A Fish Box and a Folk Festival

By David Frank

The fish box in 2015. Author's photo.

The fish box in 2015. Author’s photo.

I keep my camping gear in an old wooden box that sits neatly in the back of my car. Nothing unusual about that. But when I packed up to go Canso for the Stan Rogers Folk Festival this summer, I realized this would be a kind of homecoming — for the box.

Let me explain. The box is about thirty-two inches long, twenty inches wide and maybe ten inches deep. Just a few boards nailed together, and an opening for your hands at each end so you can get a good grip. It’s what they call a fish box, standard equipment on fishing boats a generation or two ago. You needed them to load and carry fish.

I’ve had that box ever since I was a student in Halifax in the 1970s. There were at least a dozen of them in the old garage behind the house where I lived, and the reason they were there is the story that takes us all the way back to Canso. Continue reading

When writing the First World War comes home: Remembering Pvt. Harold Carter

By Dimitry Anastakis

Private Harold Carter

Private Harold Carter

I am not, by any stretch, a specialist in the First World War, but I did have an experience in lecturing and writing about the war that really brought home to me the importance of how we treat history. Though as historians we often think, write, and teach about history at a distance – it is the past, after all – history can reach through the expanse of time to teach us an important lesson in taking care of history. Continue reading

Let’s Stand Up and Be Counted: Gender and the Need for a Better Understanding of the Profession

By Thomas Peace

Since January I’ve developed a bad habit of becoming completely enveloped by the live concerts on the Apple TV Station Qello. I just can’t stop watching them. A couple of months ago my partner (who wisely goes to bed rather than getting sucked into hours of concert watching) decided to join me. After a few tunes she turned to me and asked if the channel ever played any women artists (they do, periodically). Then she said: “Come to think of it, the music industry is dominated by male artists. Can you think of a musical group where there is a gender balance?” I couldn’t and I still can’t.

Not long after that conversation, I found myself at this year’s annual meeting of the Canadian Historical Association where Lori Chambers, Elise Chenier and Anne Toews released some of the preliminary results from their analysis of the sex distribution in publications and prizes. The details of that study are really for them to share (though Active History would be happy to serve as a forum for this discussion). Suffice it to say, that their study demonstrates that publishing history in Canada continues to be a highly gendered practice. Since then I’ve been part of a number of conversations (with significantly different groups of people and without me directing the topic of discussion) where similar trends have been suggested in recent hires into tenure track jobs. The argument being that currently men are more likely to get hired than women.

Those of you who read Active History regularly will know that I like to reflect on the nature of the profession. So all of this talk about the gendered nature of the historical discipline got me counting. Over the last few nights I’ve gone through 47 departmental websites counting male and female faculty members in order to get a better understanding of the gendered dynamics of the profession. Like most of my posts written in this vein, this one is not so much a rigorous study as it is an initial impression. I offer it more to spark discussion and further study than as conclusive evidence about our professional culture. Continue reading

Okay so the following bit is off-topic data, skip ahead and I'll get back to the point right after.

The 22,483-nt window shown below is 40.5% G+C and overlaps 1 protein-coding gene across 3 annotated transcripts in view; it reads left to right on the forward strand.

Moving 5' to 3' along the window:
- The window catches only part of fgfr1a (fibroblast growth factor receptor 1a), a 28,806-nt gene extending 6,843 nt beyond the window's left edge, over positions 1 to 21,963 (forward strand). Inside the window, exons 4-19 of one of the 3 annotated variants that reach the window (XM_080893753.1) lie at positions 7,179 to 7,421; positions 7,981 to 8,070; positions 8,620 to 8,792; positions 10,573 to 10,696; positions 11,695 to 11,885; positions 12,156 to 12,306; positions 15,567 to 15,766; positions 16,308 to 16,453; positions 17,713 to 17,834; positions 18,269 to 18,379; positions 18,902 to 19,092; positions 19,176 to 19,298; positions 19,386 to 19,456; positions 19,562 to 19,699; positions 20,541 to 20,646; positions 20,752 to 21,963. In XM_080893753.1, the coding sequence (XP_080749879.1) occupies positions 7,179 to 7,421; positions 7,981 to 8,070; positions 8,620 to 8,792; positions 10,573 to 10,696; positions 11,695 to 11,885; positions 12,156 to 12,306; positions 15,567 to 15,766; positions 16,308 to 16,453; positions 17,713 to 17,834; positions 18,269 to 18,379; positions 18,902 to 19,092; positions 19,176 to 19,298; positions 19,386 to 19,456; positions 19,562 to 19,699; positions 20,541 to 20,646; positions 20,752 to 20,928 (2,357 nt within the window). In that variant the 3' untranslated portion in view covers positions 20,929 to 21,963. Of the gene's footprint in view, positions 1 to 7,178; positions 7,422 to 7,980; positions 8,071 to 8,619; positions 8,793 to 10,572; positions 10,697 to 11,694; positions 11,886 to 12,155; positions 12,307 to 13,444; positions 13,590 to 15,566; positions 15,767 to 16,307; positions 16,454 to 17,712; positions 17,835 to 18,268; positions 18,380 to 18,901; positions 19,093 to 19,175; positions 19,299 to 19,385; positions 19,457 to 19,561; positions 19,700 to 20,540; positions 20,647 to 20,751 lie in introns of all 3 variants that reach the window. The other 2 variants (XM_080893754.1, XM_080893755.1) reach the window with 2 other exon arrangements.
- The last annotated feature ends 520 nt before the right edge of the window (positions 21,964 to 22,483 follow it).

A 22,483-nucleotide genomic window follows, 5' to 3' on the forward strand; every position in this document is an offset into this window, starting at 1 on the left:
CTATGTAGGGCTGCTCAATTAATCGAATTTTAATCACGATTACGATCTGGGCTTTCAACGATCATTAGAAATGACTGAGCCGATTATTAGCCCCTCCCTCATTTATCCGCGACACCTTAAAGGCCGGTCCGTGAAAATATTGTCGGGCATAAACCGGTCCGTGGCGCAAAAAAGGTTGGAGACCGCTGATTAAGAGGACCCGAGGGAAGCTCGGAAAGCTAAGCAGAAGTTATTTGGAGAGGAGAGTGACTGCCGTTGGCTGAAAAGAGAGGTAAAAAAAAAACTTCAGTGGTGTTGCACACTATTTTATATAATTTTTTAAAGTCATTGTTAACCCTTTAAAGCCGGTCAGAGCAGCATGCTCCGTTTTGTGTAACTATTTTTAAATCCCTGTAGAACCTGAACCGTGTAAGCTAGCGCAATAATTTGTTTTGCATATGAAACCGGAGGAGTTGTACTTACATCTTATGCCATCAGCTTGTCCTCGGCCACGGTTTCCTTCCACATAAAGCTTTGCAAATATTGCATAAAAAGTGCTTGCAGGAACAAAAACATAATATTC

Remembering and Forgetting Canada in Cape Breton

By Tina Loo

“The bigger-is-better approach to art is best left to Stalinist tyrants, theme-park entrepreneurs and insecure municipalities hoping to waylay bored drive-by tourists…. A brutal megalith doesn’t prompt individual introspection – it mocks it. And by defiling a quiet beauty spot with its grandiose bulk, Mother Canada will only diminish the heritage it claims to honour.”

Globe and Mail editorial, 23 June 2015

“It’s great. It’s good. We need it. Maybe we can get the frigging highway fixed.”

Glenn Warren, Ingonish, 7 March 2014

In the last few months, the media has been filled with reports and opinions about “Mother Canada,” the twenty-four metre high statue proposed by the Never Forgotten National Memorial Foundation (NFNMF) to commemorate the country’s war dead. Part of the reaction has focused on the site of the statue, at Green Cove, in Cape Breton Highlands National Park, an area whose natural beauty and ecological integrity some feel would be severely compromised by the memorial. To them, Mother Canada is “hubristic, ugly, and just plain wrong.”

Continue reading

History Slam Episode Sixty-Five: Canadian Mysteries

By Sean Graham

logo-site_enEmbedded in the seemingly endless hand-wringing about why people are no longer interested in history or, at least, how historians can better disseminate the past in an increasingly digital world, is how history is taught to students in the 21st century. I once had a professor tell me that the most effective ways for university historians to create an interest in history is through their teaching because, in a world where articles in peer-reviewed journals get marginal readership, their classes represent the biggest audience for their work. When you talk to students, however, many lament that their history classes are boring or that they do not see the relevance of studying the past.

For as much as those of us who are tasked with teaching these courses like to complain about the lack of attention spans and poor writing skills of today’s undergraduate students, ultimately the responsibility does fall on instructors to create an engaging classroom environment. As Chad Gaffield has pointed out, the days of the traditional lecture format are likely coming to an end as digital and multimedia tools make it easier to experiment with various pedagogical techniques.

One of those tools is the Canadian Mysteries website. The site features a variety of events from Canadian history and provides students with the tools and materials required to investigate the matter. Ahead of its time when it was first conceived in the 1990s, one of the keys to the site is that it doesn’t simply give students answers, but rather invites them to engage with primary material in order to experience the historian’s role in examining past events. The site includes a great diversity of material, ranging anywhere from Klondike Gold Rush to Herbert Norman to the most recent mystery focusing on the Franklin Exhibition.